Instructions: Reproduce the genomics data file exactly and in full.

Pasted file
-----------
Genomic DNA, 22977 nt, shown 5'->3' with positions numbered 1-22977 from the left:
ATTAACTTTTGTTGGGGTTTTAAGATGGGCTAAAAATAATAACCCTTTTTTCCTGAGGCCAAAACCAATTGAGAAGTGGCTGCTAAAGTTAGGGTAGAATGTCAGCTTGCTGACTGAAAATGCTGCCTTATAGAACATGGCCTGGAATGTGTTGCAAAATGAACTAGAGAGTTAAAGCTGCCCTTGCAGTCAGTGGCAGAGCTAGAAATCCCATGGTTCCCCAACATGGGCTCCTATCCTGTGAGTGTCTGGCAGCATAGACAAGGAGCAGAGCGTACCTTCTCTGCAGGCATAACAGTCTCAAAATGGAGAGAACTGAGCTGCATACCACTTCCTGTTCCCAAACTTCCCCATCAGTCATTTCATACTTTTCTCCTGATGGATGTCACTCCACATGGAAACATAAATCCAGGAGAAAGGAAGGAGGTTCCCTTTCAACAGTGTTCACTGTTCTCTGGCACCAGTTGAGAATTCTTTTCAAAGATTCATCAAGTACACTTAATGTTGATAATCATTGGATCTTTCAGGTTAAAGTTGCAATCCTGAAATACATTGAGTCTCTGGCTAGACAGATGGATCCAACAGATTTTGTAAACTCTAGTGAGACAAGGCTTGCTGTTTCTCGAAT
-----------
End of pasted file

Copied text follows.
Genomic DNA, 22977 nt, shown 5'->3' with positions numbered 1-22977 from the left:
ATTAACTTTTGTTGGGGTTTTAAGATGGGCTAAAAATAATAACCCTTTTTTCCTGAGGCCAAAACCAATTGAGAAGTGGCTGCTAAAGTTAGGGTAGAATGTCAGCTTGCTGACTGAAAATGCTGCCTTATAGAACATGGCCTGGAATGTGTTGCAAAATGAACTAGAGAGTTAAAGCTGCCCTTGCAGTCAGTGGCAGAGCTAGAAATCCCATGGTTCCCCAACATGGGCTCCTATCCTGTGAGTGTCTGGCAGCATAGACAAGGAGCAGAGCGTACCTTCTCTGCAGGCATAACAGTCTCAAAATGGAGAGAACTGAGCTGCATACCACTTCCTGTTCCCAAACTTCCCCATCAGTCATTTCATACTTTTCTCCTGATGGATGTCACTCCACATGGAAACATAAATCCAGGAGAAAGGAAGGAGGTTCCCTTTCAACAGTGTTCACTGTTCTCTGGCACCAGTTGAGAATTCTTTTCAAAGATTCATCAAGTACACTTAATGTTGATAATCATTGGATCTTTCAGGTTAAAGTTGCAATCCTGAAATACATTGAGTCTCTGGCTAGACAGATGGATCCAACAGATTTTGTAAACTCTAGTGAGACAAGGCTTGCTGTTTCTCGAAT